Since the last of his 23 big league seasons (2008, with the Padres and Dodgers), Maddux has assumed a number of roles. He's currently employed by the Rangers as a special assistant to the general manager, a role he previously held with the Cubs. Earlier this year, Maddux proudly served as Team USA's pitching coach in the World Baseball Classic.
Through these endeavors, which allow him to work with pitchers who may have once idolized him, Maddux has simply attempted to provide the same kind of guidance he received from the managers and pitching coaches -- most notably, Dick Pole and Leo Mazzone -- who helped mold him as he compiled the eighth-most wins (355) in Major League history.
"You coach and teach from your past experiences," Maddux said. "I know the things Leo taught me and Dick Pole and Bobby Cox and all of these guys, it gets passed down a little bit to the players I've been around the last couple of years, and hopefully, it helps them. That's the goal now. You help a player here and there and try to get their career jump-started. You don't think a whole lot about what you have done in the past. You're just kind of focused on what you're doing now and living your life the best way possible."
Although Maddux has never been one to bring attention to himself or his accomplishments, he understands he will once again become the focus of the baseball world on Wednesday, when the 2014 Hall of Fame class is announced.
This year's announcement will be a memorable one for many Braves fans. Both Maddux and Tom Glavine are expected to learn they will be inducted during a July 27 ceremony that will also feature their longtime manager Cox, who earned election from the Expansion Era Committee in December.
"Those guys were a big part of my baseball career, both Bobby and Glav," Maddux said. "To be able to share something with them again would be that much more special. You're always rooting for the best for your teammates and your ex-teammates. Whatever happens, happens. I'll be happy for both of them regardless of what happens. Just to be considered is an honor."
Maddux went 355-227 with a 3.16 ERA over 740 career starts. Cy Young, Walter Johnson, Pete Alexander, Christy Mathewson, Warren Spahn, Pud Galvin and Kid Nichols are the only pitchers who have recorded more wins. Spahn is the only member of that group who began pitching after the 1930 season.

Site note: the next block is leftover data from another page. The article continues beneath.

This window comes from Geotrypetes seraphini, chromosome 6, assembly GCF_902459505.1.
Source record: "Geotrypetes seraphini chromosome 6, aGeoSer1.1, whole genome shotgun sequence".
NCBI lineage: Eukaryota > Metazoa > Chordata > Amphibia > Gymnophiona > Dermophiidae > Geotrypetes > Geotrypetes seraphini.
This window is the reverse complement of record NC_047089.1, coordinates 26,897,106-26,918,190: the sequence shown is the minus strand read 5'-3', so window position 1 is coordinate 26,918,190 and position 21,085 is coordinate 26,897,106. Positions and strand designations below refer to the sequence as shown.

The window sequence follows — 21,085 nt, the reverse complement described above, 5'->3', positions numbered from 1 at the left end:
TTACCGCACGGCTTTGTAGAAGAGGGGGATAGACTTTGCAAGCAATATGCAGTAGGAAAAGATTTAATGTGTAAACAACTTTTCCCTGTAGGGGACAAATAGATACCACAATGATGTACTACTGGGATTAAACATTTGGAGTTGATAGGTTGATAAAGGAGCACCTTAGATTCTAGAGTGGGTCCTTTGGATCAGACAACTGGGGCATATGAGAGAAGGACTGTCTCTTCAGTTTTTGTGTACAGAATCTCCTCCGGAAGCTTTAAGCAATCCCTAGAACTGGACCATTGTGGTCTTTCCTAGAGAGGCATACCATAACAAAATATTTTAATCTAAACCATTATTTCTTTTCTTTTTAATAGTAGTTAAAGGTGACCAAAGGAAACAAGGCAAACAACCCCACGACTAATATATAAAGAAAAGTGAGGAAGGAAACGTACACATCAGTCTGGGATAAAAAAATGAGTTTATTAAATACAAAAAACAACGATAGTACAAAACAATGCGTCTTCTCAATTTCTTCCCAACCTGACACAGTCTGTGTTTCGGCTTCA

When Maddux was inducted into the Braves Hall of Fame in 2009, Cox said, "I get asked all the time if he was the best pitcher I ever saw. Was he the smartest pitcher I ever saw? The most competitive I ever saw? The best teammate I ever saw? The answer is 'Yes' to all of those."
Maddux began his legendary career with the Cubs in 1986 and won the first of his four National League Cy Young Awards in 1992, while still in Chicago. The cerebral right-hander came to Atlanta via free agency before the start of the 1993 season and continued to be the Senior Circuit's top pitcher each of the next three years.
Maddux became the first pitcher to win four consecutive Cy Young Awards, an accomplishment that has since been matched by Randy Johnson. He compiled an incredible 1.98 ERA during the 124 starts he made during that four-year stretch. Jose Rijo was the only other qualified starter to produce a sub-3.00 ERA within that stretch.
During the strike-shortened 1994 season, Maddux went 16-6 with a 1.56 ERA -- the second-lowest mark recorded in a season since the mound was lowered in 1969. The next year, he went 19-2 with a 1.63 ERA and helped the Braves win the World Series.
"Winning that World Series and getting that ring definitely stands out, probably more than anything," Maddux said. "Just being able to play the game as long as I did. I was very fortunate to play all of those years, stay away from injury and just live the dream for 20 years. I think that stands out more than anything."
After spending 11 seasons with the Braves, Maddux returned to the Cubs and remained in Chicago before being traded to the Dodgers midway through the 2006 season. He joined the Padres in 2007 and played for San Diego until being traded back to Los Angeles to experience the final months of his career in 2008.
"I was fortunate to have played on different teams and be around a lot of coaches and managers," Maddux said. "You kind of take something from everybody. It's a nice luxury to have."